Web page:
It turned from hobby to potential career when he moved from his hometown Westchester, Pennsylvania, to Florida, and auditioned for a talent agency at the urging of his family. He ended up staying near Orlando with a host family at 16 years old. He took what were called Pop Shop classes for acting, dancing, guitar and singing. He joined a band called T5. The group left for China, where Noah lived for about a year, to appear on two shows. “I loved the experience, but I didn’t really wanna do it the way they were trying to portray us,” he says. “And I didn’t really wanna be in a band. … I just wanted to do it on my own.”

Taking all the lessons he had learned, Noah began releasing music under the stage name Sachi. He has a tattoo on the side of his neck that says SACHI in Japanese. The word means happiness and fortune in Japanese, and that’s what it represents to him. He will never regret the ink because he will always be grateful to the part of his identity that gave him the confidence to make music as himself. Things were made complicated by a New Zealand-based EDM duo also named Sachi. They emailed Noah about the shared name and informed him they had filed for the rights to the name the day before. It wasn’t worth the trouble. It was much easier to just be himself.

“I was just wanted to be completely honest with myself and with other people about who I am and the real me,” he says.

Once he made that decision, he had to put in the work to be the best version of himself. He moved to Los Angeles for eight months when he was 18 years old. He felt himself straying. Spending his time partying. Getting burned by people and struggling to find solid ground. Doubt was creeping in, and he realized the path he was headed down. He moved to New York City, where he met Roy Lenzo, the producer behind “Lips.” That was the song that convinced Noah’s now-manager, Nick, to take him on.

Unlike in “Miami,” the people Noah was crossing paths with now weren’t going to let it be a one-off meeting. They were committed. People were going to know his name.

“If I didn’t have any of those doubtful times where I had to go through not having money or not being the right people, just losing yourself,” he says, “I feel like many people have gone through that. You just come out and you’re a lot smarter. You can catch yourself. I can catch myself if I start falling into that same pattern again. I’m like, OK, I’m falling into the wrong pattern. I catch myself, and I bring myself back to life.”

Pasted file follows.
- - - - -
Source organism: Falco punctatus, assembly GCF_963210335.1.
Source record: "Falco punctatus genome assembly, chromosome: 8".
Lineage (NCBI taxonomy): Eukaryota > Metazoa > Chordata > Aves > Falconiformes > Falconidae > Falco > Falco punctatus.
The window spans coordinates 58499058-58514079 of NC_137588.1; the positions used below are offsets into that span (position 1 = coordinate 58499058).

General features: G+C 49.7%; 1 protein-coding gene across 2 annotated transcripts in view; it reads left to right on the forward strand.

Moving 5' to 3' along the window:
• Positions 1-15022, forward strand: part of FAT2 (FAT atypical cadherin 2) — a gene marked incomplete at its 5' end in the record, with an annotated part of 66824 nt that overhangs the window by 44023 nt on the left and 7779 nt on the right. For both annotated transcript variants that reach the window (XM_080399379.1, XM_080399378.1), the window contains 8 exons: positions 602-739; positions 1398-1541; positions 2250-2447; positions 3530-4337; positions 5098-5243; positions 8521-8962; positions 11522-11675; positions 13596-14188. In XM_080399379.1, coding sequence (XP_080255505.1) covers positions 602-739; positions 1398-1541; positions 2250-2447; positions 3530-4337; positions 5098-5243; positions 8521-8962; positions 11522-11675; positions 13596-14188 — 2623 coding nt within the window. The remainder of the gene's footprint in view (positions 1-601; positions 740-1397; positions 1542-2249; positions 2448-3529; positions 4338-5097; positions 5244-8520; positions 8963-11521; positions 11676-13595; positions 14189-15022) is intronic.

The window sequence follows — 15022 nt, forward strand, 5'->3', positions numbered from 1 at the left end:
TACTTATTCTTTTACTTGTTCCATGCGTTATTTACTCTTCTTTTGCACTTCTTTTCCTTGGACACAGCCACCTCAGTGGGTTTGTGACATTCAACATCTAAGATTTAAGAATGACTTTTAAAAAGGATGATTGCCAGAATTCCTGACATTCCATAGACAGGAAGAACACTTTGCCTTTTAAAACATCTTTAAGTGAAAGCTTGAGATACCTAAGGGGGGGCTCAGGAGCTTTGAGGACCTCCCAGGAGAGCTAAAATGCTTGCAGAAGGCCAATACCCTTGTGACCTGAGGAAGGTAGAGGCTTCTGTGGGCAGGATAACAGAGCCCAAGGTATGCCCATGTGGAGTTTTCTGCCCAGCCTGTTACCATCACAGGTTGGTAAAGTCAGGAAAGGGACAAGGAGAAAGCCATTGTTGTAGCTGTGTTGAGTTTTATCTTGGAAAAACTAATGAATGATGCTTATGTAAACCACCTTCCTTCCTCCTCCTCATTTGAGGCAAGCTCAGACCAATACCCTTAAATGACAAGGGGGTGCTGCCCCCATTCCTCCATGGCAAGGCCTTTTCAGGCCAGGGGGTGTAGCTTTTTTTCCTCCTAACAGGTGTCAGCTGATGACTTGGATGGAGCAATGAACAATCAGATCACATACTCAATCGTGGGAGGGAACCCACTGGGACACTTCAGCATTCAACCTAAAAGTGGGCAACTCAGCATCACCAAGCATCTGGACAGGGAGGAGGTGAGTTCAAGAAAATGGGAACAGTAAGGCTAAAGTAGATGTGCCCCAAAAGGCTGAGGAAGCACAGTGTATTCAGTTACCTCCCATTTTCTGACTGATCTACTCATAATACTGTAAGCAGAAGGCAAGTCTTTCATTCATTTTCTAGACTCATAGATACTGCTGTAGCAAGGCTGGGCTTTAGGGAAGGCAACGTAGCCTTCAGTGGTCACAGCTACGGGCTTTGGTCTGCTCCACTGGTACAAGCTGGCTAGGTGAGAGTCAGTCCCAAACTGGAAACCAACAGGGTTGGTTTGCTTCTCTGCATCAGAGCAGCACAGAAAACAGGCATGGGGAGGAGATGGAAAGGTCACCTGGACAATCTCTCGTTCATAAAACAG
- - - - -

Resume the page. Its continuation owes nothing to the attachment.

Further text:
Noah has been sober for around six months. He clarifies that he does not have a drinking problem, but he wanted to eliminate the distraction to focus on his music. His only cares in the world right now are his family, his friends, his new puppy named Kado, and finding success in music.

“It just feels like I’m progressing naturally and not like anything is forced,” he says. “It doesn’t look like I’m trying to be anyone or trying to be a certain way. I just stuck to my ways and didn’t budge on anything. No matter if someone said no or didn’t believe in me, it didn’t matter. I didn’t care. I just knew what my vision was.”

Noah discloses that he has at least 80 unreleased songs from the past year. He is eager to evolve his sound and lean more into an emotional punk-pop lane. He doesn’t have to look far for inspiration. He has tattoos of late emo-punk rappers Lil Peep and XXXTentacion on his arm. He keeps portraits of them, along with the late Juice Wrld, on his wall. They were the artists whose music helped him get through the hard times. He describes his music as a mixture of “the writing and emotion of X with the pop singing of Ed Sheeran and Justin Bieber.

But he has already made clear that he is not interested in being anyone other than Noah Cunane.

Words by Megan Armstrong